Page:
We collected a 23M general dataset of 3-turn conversations. This serves as a background dataset not associated with facts, and its massive size is key to learning the conversational structure or backbone.
Separately, on the basis of Twitter handles found in the Foursquare tip data, we collected approximately 1 million two-turn conversations that contain entities that tie to Foursquare. We refer to this as the 1M grounded dataset. Specifically, we identify conversation pairs in which the first turn contained either a handle of the business name (preceded by the “@” symbol) or a hashtag that matched a handle.333This mechanism of linking conversations to facts using exact match on the handle is high precision but low recall, but low recall seems reasonable as we are far from exhausting all available Twitter and Foursquare data. Because we are interested in conversations among real users (as opposed to customer service agents), we removed conversations where the response was generated by a user with a handle found in the Foursquare data.
4.1 Grounded Conversation Datasets
We augment the 1M grounded dataset with facts (here Foursquare tips) relevant to each conversation history. The number of contextually relevant tips for some handles can sometimes be enormous, up to 10k. To filter them for relevance to the input, the system vectorizes the input (as tf-idf weighted word counts) and each of the retrieved facts, and calculates cosine similarity between the input sentence and each of the tips and retainstips with the highest score.
Furthermore, for a significant portion of the 1M Twitter conversations collected using handles found on Foursquare, the last turn was not particularly informative, e.g., when it provides a purely socializing response (e.g., have fun there). As one of our goals is to evaluate conversational systems on their ability to produce contentful responses, we select a dev and test set (4k conversations in total) designed to contain responses that are informative and useful.
For each handle, we created two scoring functions:
Perplexity according to a 1-gram LM trained on all the tips containing that handle.
-square score, which measures how much content each token bears in relation to the handle. Each tweet is then scored according to the average content score of its terms.
In this manner, we selected 15k top-ranked conversations using the LM score and 15k using the chi-square score. A further 15k conversations were randomly sampled. We then randomly sampled 10k conversations from these 45K conversations. Crowdsourced human judges were then presented with these 10K sampled conversations and asked to determine whether the response contained actionable information, i.e., did they contain information that would permit the respondents to decide, e.g., whether or not they should patronize an establishment. From this, we selected the top-ranked 4k conversations to be held out as validation set and test set; these were removed from our training data.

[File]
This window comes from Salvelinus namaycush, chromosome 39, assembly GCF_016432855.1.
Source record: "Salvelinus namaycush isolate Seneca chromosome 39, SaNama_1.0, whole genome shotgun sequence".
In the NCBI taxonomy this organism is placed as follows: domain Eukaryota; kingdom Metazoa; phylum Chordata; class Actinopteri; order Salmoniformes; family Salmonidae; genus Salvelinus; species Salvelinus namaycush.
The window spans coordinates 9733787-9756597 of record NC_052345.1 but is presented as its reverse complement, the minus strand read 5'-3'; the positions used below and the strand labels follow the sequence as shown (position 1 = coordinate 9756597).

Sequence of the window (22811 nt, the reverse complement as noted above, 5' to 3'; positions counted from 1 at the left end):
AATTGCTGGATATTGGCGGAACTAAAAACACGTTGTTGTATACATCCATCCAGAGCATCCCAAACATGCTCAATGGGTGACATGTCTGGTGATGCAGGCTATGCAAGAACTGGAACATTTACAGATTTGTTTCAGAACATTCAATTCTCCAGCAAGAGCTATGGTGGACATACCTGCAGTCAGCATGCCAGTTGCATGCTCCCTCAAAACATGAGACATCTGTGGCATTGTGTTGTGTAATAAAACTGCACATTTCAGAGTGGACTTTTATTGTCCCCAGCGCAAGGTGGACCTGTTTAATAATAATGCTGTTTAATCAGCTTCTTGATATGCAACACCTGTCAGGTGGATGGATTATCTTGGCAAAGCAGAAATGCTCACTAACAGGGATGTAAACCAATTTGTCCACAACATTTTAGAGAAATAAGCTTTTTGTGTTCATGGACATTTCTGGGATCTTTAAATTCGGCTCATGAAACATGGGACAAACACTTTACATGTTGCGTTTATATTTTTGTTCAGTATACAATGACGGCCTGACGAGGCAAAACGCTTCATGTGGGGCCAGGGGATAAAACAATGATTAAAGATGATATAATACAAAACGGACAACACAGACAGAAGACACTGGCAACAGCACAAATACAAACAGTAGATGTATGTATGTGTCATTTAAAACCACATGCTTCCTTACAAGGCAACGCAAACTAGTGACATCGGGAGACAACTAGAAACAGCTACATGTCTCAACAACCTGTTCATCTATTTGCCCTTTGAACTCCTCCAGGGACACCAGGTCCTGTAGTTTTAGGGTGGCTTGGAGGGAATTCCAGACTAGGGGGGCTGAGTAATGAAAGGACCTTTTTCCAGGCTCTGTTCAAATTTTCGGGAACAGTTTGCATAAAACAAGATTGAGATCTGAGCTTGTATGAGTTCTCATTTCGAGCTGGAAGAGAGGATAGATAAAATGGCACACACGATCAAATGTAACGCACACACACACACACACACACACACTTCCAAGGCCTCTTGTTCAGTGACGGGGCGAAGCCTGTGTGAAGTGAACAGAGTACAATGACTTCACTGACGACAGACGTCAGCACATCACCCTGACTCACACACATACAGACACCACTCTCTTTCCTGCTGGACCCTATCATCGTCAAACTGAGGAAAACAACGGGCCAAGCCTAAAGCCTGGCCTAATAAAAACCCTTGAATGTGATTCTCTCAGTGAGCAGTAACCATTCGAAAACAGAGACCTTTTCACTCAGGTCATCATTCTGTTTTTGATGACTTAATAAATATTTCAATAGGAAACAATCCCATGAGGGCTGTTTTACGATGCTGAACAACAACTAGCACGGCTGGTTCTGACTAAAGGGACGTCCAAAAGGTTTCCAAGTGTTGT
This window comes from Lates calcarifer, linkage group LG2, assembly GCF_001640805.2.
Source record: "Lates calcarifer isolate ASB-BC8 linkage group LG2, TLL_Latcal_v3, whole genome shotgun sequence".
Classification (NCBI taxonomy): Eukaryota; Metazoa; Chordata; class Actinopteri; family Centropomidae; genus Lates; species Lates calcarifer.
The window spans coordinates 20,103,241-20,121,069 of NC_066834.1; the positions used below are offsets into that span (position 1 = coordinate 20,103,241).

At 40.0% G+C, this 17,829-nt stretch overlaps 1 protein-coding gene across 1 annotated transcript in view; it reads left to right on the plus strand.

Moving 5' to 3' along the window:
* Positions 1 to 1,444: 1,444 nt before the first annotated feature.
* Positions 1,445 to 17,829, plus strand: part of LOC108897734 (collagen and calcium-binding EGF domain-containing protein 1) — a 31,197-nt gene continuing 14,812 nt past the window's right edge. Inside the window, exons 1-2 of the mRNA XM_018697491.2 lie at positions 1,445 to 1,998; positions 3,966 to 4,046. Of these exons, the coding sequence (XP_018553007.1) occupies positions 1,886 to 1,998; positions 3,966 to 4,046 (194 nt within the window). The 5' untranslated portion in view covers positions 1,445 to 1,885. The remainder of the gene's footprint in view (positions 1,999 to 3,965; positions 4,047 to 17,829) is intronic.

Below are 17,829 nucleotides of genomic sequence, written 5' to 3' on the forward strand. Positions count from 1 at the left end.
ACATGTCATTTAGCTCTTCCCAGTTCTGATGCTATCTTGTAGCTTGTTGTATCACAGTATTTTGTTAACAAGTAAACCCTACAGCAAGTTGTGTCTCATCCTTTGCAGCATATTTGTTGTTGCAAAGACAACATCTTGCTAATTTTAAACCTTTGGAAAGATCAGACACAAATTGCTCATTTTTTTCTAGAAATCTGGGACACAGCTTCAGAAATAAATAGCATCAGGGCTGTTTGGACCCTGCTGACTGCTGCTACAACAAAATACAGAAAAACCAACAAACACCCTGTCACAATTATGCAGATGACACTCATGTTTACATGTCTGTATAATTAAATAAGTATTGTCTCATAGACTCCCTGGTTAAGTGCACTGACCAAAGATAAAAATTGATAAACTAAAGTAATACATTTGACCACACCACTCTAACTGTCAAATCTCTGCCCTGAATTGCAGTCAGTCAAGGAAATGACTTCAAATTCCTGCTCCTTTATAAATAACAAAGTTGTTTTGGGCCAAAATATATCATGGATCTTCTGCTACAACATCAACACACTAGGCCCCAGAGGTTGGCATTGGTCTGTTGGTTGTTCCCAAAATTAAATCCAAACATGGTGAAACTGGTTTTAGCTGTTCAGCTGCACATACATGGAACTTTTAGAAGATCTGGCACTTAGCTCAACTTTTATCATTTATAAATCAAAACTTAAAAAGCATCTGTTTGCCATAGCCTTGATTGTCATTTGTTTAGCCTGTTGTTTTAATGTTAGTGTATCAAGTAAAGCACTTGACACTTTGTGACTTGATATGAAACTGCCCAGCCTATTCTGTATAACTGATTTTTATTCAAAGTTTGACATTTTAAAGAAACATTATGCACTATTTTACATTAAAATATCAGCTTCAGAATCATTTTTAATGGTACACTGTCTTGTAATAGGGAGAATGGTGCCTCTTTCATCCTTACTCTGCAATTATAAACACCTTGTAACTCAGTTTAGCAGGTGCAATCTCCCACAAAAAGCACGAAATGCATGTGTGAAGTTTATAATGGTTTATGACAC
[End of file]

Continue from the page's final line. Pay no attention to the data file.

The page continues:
5 Experimental Setup
5.1 Multi-Task Learning
We use multi-task learning with these tasks:
Facts task: We expose the full model to training examples.
NoFacts task: We expose the model without fact encoder to examples.
Autoencoder task: This is similar to the Facts task, except that we replace the response with each of the facts, i.e., this model is trained on examples. There are times many samples for this task than for the Facts task.444This is akin to an autoencoder as the fact is represented both in the input and output, but is of course not strictly an autoencoder.
The tasks Facts and NoFacts are representative of how our model is intended to work, but we found that the Autoencoder tasks helps inject more factual content into the response. The different variants of our multi-task learned system exploit these tasks as follows:
Seq2Seq: Trained on task NoFacts with the 23M general conversation dataset. Since there is only one task, it is not per se a multi-task setting.
MTask: Trained on two instances of the NoFacts task, respectively with the 23M general dataset and 1M grounded dataset (but without the facts). While not an interesting system in itself, we include it to assess the effect of multi-task learning separately from facts.
MTask-R: Trained on the NoFacts task with the 23M dataset, and the Facts task with the 1M grounded dataset.
MTask-F: Trained on the NoFacts task with the 23M dataset, and the Autoencoder task with the 1M dataset.
MTask-RF: Blends MTask-F and MTask-R, as it incorporates 3 tasks: NoFacts with the 23M general dataset, Facts with the 1M grounded dataset, and Autoencoder again with the 1M dataset.
We trained a one-layer memory network structure with two-layer Seq2Seq
models. More specifically, we used 2-layer GRU models with 512 hidden cells for each layer for encoder and decoder, the dimensionality of word embeddings is set to 512, and the size of input/output memory representation is 1024. We used the Adam optimizer with a fixed learning rate of 0.1. Batch size is set to 128. All parameters are initialized from a uniform distribution in, where is the dimension of the parameter. Gradients are clipped at 5 to avoid gradient explosion.